doctor in hospital room

Better Medical Communication Needed in Hospitals

Structured means of communication can help doctors, nurses and clinicians better understand each other during routines designed to evaluate patients, according to a new study.

Previous studies on these routines – multidisciplinary rounds, or MDRs – have demonstrated that the daily meetings have positive effects on patient care and outcomes. MDRs involve health care personnel across various disciplines and shifts.

But those studies have also shown that clinical staff spend less time discussing patients at the end of rounds compared to those presented at the beginning of rounds. In addition, data from the U.S. Agency for Healthcare Research and Quality show that approximately 70 percent of deaths caused by medical errors are related to communication breakdowns during “handoffs” of patients from one practitioner to another.

To see if structured rounding tools might lessen these communications problems, University of Illinois at Chicago researchers tracked MDRs in a medical intensive care unit for two months to study two different paper-based communication rounding tools.

Their results are reported in JMIR Human Factors, a spin-off of the Journal of Medical Internet Research.

The goal was to test structured rounding tools and “evaluate if they improved equality in time allocation across patients and quality of patient care team communication,” said Joanna Abraham, assistant professor of biomedical and health information sciences in the UIC College of Applied Health Sciences.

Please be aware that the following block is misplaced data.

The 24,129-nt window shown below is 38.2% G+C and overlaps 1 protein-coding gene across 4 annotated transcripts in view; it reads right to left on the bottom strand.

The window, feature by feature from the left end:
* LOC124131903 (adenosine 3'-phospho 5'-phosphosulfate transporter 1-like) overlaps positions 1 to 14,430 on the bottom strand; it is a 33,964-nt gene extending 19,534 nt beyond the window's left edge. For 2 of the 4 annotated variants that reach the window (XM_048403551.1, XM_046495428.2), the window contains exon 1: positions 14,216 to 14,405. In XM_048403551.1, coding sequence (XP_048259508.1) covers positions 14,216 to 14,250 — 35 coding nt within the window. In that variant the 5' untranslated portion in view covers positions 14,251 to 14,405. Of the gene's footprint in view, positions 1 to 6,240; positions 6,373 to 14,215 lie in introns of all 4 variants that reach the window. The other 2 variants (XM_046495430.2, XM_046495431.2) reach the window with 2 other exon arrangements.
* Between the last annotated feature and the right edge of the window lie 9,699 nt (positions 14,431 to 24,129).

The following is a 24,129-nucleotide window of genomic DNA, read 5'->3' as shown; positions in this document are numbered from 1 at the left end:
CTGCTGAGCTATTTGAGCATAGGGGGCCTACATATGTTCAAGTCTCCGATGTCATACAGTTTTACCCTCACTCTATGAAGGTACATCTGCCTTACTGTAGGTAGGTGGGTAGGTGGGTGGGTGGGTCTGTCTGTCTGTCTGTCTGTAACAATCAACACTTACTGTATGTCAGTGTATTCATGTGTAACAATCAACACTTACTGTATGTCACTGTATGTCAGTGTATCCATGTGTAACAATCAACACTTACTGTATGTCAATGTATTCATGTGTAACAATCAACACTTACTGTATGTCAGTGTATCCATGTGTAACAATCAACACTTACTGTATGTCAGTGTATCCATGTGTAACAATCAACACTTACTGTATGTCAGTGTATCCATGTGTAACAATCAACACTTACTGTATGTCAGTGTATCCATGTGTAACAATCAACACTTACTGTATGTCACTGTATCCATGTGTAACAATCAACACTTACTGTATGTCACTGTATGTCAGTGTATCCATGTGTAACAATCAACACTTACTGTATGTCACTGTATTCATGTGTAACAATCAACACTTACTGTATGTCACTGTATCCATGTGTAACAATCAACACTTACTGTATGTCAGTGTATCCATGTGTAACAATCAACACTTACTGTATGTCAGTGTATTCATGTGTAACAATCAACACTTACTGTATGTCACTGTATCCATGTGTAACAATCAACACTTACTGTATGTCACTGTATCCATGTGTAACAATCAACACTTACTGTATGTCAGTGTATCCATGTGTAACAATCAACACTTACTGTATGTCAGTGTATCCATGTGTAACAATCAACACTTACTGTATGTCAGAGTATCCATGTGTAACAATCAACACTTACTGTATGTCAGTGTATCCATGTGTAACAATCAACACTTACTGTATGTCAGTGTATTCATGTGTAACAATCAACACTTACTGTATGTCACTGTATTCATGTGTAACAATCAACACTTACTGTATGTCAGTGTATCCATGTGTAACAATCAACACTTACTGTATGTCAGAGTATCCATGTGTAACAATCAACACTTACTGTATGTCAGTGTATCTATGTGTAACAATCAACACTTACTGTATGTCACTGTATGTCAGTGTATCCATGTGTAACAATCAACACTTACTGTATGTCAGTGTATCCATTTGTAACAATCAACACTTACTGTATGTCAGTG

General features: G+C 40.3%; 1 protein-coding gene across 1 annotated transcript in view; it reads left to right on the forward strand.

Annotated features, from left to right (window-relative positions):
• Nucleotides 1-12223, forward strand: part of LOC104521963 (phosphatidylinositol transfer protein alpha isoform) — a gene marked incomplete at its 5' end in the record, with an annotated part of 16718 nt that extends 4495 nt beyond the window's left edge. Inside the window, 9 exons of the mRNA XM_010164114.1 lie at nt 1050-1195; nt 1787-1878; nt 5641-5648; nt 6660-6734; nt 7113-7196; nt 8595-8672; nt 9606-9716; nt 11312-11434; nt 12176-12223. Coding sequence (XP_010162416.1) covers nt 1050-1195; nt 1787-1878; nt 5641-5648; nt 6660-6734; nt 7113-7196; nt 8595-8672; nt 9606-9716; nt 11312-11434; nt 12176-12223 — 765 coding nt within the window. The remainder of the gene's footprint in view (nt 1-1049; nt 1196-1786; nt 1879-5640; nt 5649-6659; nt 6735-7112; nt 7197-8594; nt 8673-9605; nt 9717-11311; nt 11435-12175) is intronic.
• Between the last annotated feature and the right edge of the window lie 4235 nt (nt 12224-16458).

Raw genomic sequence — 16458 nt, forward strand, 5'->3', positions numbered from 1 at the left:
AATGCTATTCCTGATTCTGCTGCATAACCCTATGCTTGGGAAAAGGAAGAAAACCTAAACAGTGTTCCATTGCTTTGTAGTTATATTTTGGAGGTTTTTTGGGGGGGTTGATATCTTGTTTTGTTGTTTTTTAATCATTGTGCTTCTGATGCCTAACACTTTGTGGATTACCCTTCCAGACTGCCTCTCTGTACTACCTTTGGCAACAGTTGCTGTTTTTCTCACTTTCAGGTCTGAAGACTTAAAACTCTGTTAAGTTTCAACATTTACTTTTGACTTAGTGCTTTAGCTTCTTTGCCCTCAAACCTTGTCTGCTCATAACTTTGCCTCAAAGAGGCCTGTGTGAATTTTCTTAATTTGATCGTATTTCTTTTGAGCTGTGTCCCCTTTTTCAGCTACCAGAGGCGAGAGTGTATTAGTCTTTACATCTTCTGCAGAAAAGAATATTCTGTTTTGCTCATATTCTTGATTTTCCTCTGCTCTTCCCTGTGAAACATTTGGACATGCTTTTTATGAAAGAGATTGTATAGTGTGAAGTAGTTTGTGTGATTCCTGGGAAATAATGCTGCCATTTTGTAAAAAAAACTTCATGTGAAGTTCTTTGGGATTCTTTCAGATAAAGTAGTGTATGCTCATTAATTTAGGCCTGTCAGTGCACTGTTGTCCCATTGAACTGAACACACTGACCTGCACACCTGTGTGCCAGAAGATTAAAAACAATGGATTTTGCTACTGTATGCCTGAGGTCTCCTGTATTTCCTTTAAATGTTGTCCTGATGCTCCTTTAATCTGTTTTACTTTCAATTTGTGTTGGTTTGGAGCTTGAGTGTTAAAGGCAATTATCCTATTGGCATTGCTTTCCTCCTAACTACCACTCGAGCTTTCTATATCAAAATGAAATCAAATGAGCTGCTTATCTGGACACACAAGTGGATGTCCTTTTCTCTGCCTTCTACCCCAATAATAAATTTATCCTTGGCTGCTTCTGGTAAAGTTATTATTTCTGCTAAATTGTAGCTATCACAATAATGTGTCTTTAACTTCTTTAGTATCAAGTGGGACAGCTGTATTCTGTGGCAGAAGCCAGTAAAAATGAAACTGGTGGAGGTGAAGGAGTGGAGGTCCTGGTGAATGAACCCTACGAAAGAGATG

“We audio-recorded rounding for a total of 82 patient cases and observed the sessions,” Abraham said. The patients were presented using one of two rounding tools — either one called SOAP, for Subjective, Objective, Assessment and Plan, or HAND-IT, a systems-oriented Handoff Intervention Tool.

Both were used to gather patient information before rounds and to support communication during rounds.

The researchers calculated the time spent discussing each patient and coded the recordings for communication breakdowns during rounds, which were defined as any failure in information transfer between the outgoing team to the on-coming team. Breakdowns were classified as missing or incomplete information; incorrect or conflicting information; or irrelevant or ambiguous information.

Results showed that time allocation per patient improved with use of either tool when compared to no tool, and that the difference between the two tools was not significant. Abraham and her colleagues also found that communication breakdowns increased with the amount of time spent discussing each patient—on average there were 1.04 additional breakdowns per every 120 seconds in discussion.

“This study shows that the use of structured rounding tools mitigates disproportionate time allocation and communication breakdowns during rounds,” Abraham said. “With the more structured HAND-IT tool, these effects were almost completely eliminated. Our results help to demonstrate the benefits of using structured rounding tools for reducing communication errors and improving patient care quality and safety. Although our results are preliminary, they present a strong case for further research into rounding communication.”


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